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Old 09-20-2018, 02:28 PM
 
974 posts, read 532,493 times
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The first death I really remember at age 15 was when my high school best friend's mother died of breast cancer. This was many years ago when the treatment was certainly not as advanced as today. In fact, the type of cancer wasn't even discussed.

Strangely I don't remember the funeral. What I do recall vividly is helping my friend clean out her mom's closet to donate her clothes. Her dad was too grief stricken to do that. On the top shelf we found birthday presents and Christmas presents wrapped for my friend with beautiful letters. Still makes me cry.
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Old 09-20-2018, 02:31 PM
 
5,612 posts, read 1,964,362 times
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Quote:
Originally Posted by cremebrulee View Post
so sad & tragic...I am so sorry for your loss at such a young age.
Thank you so much. I always felt so sorry for my mama. He was the love of her life.
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Old 09-20-2018, 05:30 PM
 
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The earliest daeth I can seem to remember distinctly was when I was 5 years old, when my maternal great grandfather died at age 85 in 1959 (according to the cemetery records and his headstone) . . . so this means he was born in 1874. He was born in Russia - Poland (now a part of Poland, back then a part of Russia) and came to America likely in his early 20s (or late teens).

His wife (my maternal great grandmother) died at age 90 in 1965 (according to the cemetery records and her headstone) . . . so this means she was born in 1874 or 1875.

They both knew the world before there was electricity, plumbing (piped water), telephones, automobiles, powered flight (airplanes), moving pictures, radio, television, tall buildings, many medical advances and procedures that we take for granted, and a host of other things of the modern age. So it is amazing to me that I personally knew such people (as I would visit them as a very young child with one or both of my parents, hug them, see them at times at some family tree gatherings and formal occasions, et al) . . . people who were born before so many things had come into existence that we take for granted as being part of everyday life. They were born and grew up as children, teens, and partially as young adults in a non-urban remote area of Eastern Europe well enough removed from most of the trappings and features of modern civilization.

Last edited by UsAll; 09-20-2018 at 06:01 PM..
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Old 10-02-2018, 10:05 PM
 
Location: Planet Woof
2,969 posts, read 3,200,441 times
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My maternal grandfather. I was about 4 years old.
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Old 10-07-2018, 01:52 AM
 
Location: Seattle some of the time now.
726 posts, read 489,118 times
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My fatherís father when I was 19 years old. I still had my motherís parents & my fatherís mother. I didnít really know how to handle it because I had never known anyone who died before.

My parents died within four months of each other. They had been high school sweethearts. After that, many deaths of family & friends came in rapid succession, including my son. 😞 Now every time family or a close friend dies, another piece of me is chipped off & dies also.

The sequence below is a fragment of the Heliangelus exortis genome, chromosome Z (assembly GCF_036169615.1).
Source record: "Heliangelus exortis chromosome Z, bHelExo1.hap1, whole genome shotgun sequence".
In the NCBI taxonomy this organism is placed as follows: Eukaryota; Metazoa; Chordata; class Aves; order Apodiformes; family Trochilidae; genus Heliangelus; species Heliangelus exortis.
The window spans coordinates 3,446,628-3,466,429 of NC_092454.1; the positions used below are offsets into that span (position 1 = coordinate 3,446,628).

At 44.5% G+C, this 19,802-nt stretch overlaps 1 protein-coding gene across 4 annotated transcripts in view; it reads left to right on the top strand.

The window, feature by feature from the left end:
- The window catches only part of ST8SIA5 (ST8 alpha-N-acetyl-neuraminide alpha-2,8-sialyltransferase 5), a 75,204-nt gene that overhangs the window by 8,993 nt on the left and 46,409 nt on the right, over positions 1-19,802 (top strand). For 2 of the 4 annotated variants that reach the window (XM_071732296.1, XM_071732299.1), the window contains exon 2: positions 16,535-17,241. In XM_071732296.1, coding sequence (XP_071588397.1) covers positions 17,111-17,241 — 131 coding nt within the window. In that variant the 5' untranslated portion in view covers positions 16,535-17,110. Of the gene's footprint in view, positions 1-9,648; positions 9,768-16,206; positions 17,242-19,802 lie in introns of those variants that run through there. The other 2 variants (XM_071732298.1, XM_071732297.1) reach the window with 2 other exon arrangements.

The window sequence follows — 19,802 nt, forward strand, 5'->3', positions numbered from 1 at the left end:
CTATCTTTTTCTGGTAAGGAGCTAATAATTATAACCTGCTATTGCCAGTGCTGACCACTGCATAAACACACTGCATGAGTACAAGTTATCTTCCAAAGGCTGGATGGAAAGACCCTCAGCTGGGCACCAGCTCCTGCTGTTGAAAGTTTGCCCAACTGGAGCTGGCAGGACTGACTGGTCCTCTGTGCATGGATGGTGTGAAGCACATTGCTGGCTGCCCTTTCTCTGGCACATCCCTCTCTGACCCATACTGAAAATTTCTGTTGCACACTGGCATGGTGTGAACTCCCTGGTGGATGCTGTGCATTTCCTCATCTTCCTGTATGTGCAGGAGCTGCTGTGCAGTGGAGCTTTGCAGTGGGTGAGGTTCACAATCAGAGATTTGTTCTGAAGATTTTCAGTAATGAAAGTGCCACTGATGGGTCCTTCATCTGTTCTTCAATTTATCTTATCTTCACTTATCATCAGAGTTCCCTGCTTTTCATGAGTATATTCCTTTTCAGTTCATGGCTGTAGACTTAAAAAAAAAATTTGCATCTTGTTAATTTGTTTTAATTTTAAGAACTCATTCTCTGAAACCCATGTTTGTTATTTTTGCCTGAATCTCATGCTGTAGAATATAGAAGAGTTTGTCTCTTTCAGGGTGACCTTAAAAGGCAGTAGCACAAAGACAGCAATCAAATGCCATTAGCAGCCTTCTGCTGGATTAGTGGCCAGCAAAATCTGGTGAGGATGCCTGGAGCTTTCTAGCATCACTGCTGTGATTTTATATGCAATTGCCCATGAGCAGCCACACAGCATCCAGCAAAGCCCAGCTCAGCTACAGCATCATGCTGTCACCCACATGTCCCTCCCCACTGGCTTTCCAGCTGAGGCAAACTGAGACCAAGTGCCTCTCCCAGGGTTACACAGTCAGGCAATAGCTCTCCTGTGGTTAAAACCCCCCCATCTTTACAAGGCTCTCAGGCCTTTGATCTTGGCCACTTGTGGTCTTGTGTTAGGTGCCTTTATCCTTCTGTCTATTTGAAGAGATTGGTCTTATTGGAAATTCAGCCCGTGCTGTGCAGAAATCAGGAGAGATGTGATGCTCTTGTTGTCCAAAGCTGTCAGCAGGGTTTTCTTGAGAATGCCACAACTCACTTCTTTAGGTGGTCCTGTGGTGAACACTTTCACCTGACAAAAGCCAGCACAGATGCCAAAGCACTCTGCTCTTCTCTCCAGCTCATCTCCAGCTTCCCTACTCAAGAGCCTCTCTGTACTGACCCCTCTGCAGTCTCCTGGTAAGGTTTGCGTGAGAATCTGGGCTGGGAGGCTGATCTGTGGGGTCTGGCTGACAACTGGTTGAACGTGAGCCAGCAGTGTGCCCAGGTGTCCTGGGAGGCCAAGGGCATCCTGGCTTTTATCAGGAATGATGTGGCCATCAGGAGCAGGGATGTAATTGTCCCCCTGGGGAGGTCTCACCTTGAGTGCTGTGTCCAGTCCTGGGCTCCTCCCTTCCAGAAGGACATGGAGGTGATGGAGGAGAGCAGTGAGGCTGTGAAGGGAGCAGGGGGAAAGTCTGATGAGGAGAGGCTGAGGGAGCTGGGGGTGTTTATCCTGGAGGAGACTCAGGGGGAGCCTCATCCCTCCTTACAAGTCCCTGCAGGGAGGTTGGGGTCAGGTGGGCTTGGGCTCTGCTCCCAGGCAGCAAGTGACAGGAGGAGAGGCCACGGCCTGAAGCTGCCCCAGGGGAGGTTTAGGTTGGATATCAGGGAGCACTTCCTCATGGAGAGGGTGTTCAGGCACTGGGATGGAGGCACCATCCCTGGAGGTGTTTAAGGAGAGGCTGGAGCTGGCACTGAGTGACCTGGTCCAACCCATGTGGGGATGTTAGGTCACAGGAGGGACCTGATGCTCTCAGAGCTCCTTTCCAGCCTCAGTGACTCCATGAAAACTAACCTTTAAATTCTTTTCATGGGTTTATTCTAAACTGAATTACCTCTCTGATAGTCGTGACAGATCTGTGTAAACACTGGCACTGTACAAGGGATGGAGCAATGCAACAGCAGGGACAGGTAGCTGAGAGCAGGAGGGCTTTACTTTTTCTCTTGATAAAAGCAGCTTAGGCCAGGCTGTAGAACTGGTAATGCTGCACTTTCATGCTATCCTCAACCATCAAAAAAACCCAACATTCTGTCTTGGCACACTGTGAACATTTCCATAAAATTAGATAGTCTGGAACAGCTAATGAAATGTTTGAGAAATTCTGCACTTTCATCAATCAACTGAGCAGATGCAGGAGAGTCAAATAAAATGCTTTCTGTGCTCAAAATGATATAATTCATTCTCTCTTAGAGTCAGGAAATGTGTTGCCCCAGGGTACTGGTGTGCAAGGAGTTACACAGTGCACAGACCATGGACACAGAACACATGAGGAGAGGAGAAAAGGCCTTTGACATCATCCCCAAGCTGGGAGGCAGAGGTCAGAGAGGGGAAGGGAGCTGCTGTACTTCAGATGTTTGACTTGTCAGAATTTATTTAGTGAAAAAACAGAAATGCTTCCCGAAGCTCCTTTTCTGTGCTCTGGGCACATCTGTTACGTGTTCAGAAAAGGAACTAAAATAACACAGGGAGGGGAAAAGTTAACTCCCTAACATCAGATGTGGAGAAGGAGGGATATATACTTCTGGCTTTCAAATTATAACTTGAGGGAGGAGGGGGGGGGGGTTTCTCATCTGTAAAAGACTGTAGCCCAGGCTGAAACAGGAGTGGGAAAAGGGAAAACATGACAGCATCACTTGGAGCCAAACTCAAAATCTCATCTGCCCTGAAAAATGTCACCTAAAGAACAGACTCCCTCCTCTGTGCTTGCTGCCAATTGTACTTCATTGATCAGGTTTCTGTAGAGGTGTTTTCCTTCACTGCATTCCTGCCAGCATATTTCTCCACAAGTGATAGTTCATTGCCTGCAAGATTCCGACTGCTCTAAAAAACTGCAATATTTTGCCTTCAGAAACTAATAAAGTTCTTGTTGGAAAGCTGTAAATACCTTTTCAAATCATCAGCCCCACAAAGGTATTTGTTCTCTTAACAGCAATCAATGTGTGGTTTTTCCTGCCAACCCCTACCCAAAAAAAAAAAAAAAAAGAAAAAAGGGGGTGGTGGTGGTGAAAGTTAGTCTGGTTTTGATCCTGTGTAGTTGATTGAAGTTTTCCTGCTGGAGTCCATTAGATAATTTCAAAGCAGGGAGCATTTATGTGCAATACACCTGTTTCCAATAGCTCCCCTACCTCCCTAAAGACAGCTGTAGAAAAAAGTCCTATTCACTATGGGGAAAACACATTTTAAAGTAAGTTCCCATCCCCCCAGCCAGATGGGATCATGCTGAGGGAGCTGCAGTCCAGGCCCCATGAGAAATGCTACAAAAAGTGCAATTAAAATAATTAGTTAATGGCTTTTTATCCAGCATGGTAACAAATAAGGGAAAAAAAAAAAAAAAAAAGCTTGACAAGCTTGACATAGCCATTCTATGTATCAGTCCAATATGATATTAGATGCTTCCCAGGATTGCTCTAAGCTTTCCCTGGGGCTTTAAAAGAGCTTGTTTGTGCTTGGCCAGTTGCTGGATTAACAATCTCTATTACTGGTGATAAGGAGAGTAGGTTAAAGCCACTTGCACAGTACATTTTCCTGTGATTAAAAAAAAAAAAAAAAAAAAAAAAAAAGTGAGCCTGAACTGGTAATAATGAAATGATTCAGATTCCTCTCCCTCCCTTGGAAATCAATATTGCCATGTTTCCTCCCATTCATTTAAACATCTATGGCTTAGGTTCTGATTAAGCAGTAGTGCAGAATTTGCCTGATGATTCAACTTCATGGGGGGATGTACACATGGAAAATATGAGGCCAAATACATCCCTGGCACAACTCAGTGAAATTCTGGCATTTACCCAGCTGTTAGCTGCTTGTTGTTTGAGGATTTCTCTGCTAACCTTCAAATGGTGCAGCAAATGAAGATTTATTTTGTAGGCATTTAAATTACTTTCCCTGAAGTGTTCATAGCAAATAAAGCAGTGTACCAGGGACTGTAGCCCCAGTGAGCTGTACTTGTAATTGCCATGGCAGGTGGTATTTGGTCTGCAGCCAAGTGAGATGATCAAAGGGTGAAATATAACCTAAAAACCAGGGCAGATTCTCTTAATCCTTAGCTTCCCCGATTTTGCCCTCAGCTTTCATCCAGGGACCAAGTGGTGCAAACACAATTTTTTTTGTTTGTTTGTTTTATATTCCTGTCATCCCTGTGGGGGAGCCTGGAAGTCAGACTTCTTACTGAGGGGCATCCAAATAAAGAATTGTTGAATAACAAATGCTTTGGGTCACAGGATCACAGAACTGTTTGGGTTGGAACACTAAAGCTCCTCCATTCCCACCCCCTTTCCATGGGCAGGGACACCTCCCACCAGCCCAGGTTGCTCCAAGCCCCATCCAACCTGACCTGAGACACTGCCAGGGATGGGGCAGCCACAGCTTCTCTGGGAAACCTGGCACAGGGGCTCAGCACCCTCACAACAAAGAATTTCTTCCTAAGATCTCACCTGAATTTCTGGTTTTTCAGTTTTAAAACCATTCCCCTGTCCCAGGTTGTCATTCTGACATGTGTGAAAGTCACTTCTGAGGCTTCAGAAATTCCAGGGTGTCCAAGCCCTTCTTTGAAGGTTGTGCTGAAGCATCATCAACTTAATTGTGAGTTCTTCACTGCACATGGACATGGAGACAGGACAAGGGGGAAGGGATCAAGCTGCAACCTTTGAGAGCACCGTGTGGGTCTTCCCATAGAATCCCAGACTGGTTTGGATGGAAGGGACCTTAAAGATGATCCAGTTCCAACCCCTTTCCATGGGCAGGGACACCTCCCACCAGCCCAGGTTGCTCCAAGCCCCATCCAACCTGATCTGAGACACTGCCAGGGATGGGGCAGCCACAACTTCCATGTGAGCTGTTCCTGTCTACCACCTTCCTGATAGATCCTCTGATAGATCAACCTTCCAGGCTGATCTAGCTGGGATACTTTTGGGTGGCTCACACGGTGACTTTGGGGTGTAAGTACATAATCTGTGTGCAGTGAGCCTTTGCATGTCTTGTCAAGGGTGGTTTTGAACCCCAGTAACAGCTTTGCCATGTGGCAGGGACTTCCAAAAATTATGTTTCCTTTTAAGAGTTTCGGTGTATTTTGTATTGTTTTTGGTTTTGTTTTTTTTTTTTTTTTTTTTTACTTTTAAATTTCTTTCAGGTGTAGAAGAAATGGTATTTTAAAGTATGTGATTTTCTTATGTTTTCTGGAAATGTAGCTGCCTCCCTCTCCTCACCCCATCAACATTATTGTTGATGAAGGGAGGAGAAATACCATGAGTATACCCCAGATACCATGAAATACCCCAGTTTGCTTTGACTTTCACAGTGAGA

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Old 10-07-2018, 02:10 PM
 
Location: SWFL
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So sorry to hear, NoNansea.
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Old 10-08-2018, 07:56 AM
 
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When I was in fourth grade, a girl in my class died. There had been a fire at her house one night and the whole family died--all 6 or 7 siblings and their mother.
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Old 10-08-2018, 08:06 AM
Status: "Getting older everyday" (set 5 days ago)
 
Location: Willamette valley, oregon
2,449 posts, read 647,984 times
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My cousin Johnny died when I was about 10. I can't remember why, and to be truthful, I never liked Johnny that much. Still pretty sad. My grandfather died soon after. At 95, it wasn't that much of a surprise.
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Old 10-09-2018, 08:59 PM
 
83 posts, read 13,932 times
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People often says that parents should never ever have to bury their children. Well, a 4 year boy should never have to bury his 25 year old mother either. Fate is cruel. If there is a God, he sure failed me.
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Old 10-12-2018, 04:50 AM
 
6,124 posts, read 5,157,223 times
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When I was almost six, my grandfather died. I wasn't taken to the funeral, but I did go to the viewing with my parents and saw him in the casket. I didn't have the concept of death, then. My parents told me he was "sleeping". Later, when we went to his house, I looked for him and wanted to know where he was.

A year later, I was there when a neighbor and good friend of our family was electrocuted working with a drill on the top of his metal shed, right after a rain storm. I saw him covered up and put in the ambulance. I'd say that was my first "real" exposure to death.
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